Album Remarks & Appraisals:
When Mobtown Modern Music Series curator Brian Sacawa invited Darryl Brenzel to adapt Igor Stravinsky's radical orchestral ballet "The Rite of Spring" for a modern 17-piece jazz big band, no one really knew what was going to happen. There were, after all, riots at the piece's 1913 Paris premiere. Fortunately, when Brenzel's creation was unveiled at Baltimore's Metro Gallery on May 12, 2010, the audience kept to their seats in rapt attention, consumed by a work as boldly unconventional as Stravinsky's original.
Audio Mixer: Mark McLaughlin.
Liner Note Author: Darryl Brenzel .
Recording information: Metro Gallery, Baltimore, Maryland (05/12/2010).
Photographer: Robert McIver Jr.
A number of jazz arrangers have been drawn to major classical works to reshape them into something that retains the essence of the original works yet introduces variations and improvisation. The challenge is for the interpreter to create a compelling, memorable adaptation, not usually an easy task. Darryl Brenzel chose one of the most demanding works of the 20th century, Igor Stravinsky's ballet "The Rite of Spring," then added an additional twist, recording it live in front of an audience during its premiere performance in 2010 at the Metro Gallery in Baltimore, Maryland, which took place about a month after he completed his work. The Baltimore musicians who make up the Mobtown Modern Big Band give their all throughout this concert, which successfully blends elements of its original score with Brenzel's new conception, though it stretches out a good deal longer than original ballet, clocking in at around 74 minutes. Anyone who is familiar with the orchestra setting of "The Rite of Spring" and has an open mind about reworking classical music will find much to enjoy in "The Re-(W)Rite of Spring." The solos are usually fairly brief, with more emphasis on the colorful ensembles. Unlike Stravinsky's premiere performance of "The Rite of Spring," with loud protests from the audience about this dissonant, groundbreaking music, Brenzel's audience obviously appreciates the mastery of the arranger's new take on the nearly century-old ballet. One question remains: will this be a one-time performance or something that future jazz orchestras perform in concert? ~ Ken Dryden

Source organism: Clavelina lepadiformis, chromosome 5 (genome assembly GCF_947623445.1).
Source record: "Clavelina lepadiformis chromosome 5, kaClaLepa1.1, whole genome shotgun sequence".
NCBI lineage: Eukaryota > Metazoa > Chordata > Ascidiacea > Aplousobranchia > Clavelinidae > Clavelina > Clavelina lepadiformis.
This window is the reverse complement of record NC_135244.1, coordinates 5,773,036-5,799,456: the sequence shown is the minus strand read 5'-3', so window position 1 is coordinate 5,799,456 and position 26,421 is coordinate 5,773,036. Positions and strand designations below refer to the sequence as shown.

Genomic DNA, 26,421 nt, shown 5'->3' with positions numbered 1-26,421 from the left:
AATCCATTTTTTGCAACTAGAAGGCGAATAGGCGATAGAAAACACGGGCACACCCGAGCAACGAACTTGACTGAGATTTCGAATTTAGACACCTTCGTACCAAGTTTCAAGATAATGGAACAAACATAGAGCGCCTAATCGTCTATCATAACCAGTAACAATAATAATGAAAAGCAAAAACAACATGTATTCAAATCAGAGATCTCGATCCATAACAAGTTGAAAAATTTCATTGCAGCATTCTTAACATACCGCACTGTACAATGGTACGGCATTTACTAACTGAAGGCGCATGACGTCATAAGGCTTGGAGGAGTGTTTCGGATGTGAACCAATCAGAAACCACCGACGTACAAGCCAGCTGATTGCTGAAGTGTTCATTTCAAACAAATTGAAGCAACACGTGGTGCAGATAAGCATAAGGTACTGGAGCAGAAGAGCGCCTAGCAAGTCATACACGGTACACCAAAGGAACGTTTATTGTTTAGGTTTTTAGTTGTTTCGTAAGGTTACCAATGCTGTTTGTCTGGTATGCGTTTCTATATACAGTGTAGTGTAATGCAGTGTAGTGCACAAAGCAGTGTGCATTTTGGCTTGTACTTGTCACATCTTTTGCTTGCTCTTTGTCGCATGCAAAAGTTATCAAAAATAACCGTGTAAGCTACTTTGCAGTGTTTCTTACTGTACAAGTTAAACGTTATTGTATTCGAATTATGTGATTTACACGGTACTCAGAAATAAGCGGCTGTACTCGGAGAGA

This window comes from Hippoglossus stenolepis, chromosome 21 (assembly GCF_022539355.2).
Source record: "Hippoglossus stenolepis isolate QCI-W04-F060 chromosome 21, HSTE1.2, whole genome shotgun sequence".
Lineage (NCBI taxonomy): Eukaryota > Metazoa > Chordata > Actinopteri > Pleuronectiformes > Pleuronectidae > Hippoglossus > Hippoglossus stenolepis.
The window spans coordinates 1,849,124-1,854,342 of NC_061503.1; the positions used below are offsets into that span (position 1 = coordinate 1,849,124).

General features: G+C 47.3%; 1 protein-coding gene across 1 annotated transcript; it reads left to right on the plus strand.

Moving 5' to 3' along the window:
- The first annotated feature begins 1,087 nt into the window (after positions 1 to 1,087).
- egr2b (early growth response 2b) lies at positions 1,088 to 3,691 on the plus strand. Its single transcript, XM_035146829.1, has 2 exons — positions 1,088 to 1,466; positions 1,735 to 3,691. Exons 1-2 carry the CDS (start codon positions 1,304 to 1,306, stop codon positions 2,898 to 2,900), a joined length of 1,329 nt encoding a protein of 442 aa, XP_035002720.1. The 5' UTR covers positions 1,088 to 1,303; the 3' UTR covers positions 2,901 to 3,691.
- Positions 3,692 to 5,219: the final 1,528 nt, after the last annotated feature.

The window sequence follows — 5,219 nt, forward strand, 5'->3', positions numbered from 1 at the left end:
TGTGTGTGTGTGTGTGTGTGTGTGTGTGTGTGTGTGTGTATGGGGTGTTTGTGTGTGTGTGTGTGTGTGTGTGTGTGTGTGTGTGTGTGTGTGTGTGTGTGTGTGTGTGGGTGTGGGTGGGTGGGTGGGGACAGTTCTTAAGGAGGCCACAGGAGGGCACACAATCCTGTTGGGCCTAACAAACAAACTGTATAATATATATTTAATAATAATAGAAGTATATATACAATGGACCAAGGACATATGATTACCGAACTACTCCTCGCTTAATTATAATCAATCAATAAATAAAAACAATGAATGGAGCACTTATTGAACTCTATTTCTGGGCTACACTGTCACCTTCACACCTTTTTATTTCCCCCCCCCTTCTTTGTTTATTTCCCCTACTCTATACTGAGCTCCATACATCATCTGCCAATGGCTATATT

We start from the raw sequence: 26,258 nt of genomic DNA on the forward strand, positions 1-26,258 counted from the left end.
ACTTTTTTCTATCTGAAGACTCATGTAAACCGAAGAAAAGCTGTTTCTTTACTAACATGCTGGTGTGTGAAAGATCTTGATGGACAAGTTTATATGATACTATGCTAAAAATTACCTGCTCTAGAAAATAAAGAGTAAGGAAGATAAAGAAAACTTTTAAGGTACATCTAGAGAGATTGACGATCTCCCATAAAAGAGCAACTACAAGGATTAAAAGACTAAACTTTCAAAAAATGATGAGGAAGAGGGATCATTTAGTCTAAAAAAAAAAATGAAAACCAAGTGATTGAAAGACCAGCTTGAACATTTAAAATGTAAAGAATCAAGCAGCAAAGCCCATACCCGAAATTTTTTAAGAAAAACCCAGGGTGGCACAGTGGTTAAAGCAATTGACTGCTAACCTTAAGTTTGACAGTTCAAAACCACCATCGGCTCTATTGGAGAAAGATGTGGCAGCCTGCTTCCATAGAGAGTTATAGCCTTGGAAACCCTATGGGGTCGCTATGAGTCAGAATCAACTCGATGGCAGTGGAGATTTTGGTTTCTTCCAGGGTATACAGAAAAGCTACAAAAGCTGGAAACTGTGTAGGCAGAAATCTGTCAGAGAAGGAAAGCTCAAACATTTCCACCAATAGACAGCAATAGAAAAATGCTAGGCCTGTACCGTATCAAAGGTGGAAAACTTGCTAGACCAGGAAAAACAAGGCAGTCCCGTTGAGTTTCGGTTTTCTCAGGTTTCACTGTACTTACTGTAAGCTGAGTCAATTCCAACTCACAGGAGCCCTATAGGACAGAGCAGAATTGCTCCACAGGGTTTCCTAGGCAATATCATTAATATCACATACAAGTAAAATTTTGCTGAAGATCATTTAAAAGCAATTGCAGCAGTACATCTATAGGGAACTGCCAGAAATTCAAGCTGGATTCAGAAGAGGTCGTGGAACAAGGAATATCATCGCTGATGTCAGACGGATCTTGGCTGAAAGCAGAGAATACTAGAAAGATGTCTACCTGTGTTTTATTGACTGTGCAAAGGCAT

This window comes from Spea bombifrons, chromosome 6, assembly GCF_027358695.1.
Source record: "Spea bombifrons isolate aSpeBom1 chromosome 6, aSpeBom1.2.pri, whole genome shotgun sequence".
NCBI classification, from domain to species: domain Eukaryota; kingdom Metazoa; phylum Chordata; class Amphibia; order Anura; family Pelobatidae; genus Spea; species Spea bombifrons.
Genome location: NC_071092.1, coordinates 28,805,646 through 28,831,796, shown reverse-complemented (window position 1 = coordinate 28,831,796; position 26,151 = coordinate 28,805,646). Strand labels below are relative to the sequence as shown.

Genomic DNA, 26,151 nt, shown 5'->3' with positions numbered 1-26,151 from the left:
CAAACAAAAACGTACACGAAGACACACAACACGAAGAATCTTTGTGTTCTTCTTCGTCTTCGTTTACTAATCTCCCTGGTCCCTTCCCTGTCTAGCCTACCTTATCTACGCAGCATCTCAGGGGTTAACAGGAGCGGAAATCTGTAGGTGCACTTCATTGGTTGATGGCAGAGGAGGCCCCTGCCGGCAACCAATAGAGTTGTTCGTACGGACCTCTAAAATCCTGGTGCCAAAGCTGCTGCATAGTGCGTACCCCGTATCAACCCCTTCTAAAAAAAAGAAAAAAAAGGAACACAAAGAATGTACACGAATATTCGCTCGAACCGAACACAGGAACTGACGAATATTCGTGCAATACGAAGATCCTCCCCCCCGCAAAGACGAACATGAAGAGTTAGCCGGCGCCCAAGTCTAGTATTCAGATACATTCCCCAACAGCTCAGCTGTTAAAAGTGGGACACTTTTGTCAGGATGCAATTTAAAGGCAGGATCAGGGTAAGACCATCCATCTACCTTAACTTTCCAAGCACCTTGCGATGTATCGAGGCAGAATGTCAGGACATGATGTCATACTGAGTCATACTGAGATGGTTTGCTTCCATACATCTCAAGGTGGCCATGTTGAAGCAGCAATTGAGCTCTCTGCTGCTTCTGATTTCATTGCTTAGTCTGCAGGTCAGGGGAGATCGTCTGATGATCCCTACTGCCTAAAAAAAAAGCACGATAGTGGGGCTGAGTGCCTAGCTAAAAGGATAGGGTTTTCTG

Submitted on 10/10/12 by Dean Brierly